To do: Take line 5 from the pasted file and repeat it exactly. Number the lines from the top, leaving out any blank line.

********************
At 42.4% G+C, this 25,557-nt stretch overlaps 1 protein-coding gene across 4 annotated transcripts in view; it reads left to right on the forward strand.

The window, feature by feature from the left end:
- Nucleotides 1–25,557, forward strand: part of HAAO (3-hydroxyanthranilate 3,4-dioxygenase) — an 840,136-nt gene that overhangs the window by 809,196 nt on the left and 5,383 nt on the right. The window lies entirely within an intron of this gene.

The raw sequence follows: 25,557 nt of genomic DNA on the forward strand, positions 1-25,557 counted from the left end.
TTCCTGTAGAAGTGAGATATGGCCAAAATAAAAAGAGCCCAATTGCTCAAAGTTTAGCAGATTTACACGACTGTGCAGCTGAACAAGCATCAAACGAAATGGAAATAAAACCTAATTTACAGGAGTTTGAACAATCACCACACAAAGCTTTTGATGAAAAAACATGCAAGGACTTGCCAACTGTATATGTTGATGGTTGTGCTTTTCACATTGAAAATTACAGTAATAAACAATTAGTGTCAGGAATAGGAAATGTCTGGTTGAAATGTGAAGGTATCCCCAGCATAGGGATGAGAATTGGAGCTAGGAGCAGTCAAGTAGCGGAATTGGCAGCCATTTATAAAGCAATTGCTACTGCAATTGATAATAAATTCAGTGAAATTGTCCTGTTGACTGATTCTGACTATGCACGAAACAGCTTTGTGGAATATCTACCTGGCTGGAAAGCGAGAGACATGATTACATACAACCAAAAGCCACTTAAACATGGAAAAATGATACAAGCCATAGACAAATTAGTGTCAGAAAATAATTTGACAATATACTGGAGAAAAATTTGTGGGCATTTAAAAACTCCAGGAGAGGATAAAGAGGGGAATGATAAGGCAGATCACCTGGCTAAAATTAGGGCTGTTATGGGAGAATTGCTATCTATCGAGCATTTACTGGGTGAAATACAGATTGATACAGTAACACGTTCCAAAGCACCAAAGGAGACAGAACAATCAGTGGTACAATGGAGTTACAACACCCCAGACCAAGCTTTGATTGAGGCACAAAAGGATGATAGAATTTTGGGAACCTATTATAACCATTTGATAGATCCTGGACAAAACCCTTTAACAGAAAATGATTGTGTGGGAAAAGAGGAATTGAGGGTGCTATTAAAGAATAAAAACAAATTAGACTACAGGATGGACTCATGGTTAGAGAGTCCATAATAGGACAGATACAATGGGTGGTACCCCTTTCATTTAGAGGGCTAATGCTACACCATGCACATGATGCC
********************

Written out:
TTCCTGTAGAAGTGAGATATGGCCAAAATAAAAAGAGCCCAATTGCTCAAAGTTTAGCAGATTTACACGACTGTGCAGCTGAACAAGCATCAAACGAAATGGAAATAAAACCTAATTTACAGGAGTTTGAACAATCACCACACAAAGCTTTTGATGAAAAAACATGCAAGGACTTGCCAACTGTATATGTTGATGGTTGTGCTTTTCACATTGAAAATTACAGTAATAAACAATTAGTGTCAGGAATAGGAAATGTCTGGTTGAAATGTGAAGGTATCCCCAGCATAGGGATGAGAATTGGAGCTAGGAGCAGTCAAGTAGCGGAATTGGCAGCCATTTATAAAGCAATTGCTACTGCAATTGATAATAAATTCAGTGAAATTGTCCTGTTGACTGATTCTGACTATGCACGAAACAGCTTTGTGGAATATCTACCTGGCTGGAAAGCGAGAGACATGATTACATACAACCAAAAGCCACTTAAACATGGAAAAATGATACAAGCCATAGACAAATTAGTGTCAGAAAATAATTTGACAATATACTGGAGAAAAATTTGTGGGCATTTAAAAACTCCAGGAGAGGATAAAGAGGGGAATGATAAGGCAGATCACCTGGCTAAAATTAGGGCTGTTATGGGAGAATTGCTATCTATCGAGCATTTACTGGGTGAAATACAGATTGATACAGTAACACGTTCCAAAGCACCAAAGGAGACAGAACAATCAGTGGTACAATGGAGTTACAACACCCCAGACCAAGCTTTGATTGAGGCACAAAAGGATGATAGAATTTTGGGAACCTATTATAACCATTTGATAGATCCTGGACAAAACCCTTTAACAGAAAATGATTGTGTGGGAAAAGAGGAATTGAGGGTGCTATTAAAGAATAAAAACAAATTAGACTACAGGATGGACTCATGGTTAGAGAGTCCATAATAGGACAGATACAATGGGTGGTACCCCTTTCATTTAGAGGGCTAATGCTACACCATGCACATGATGCC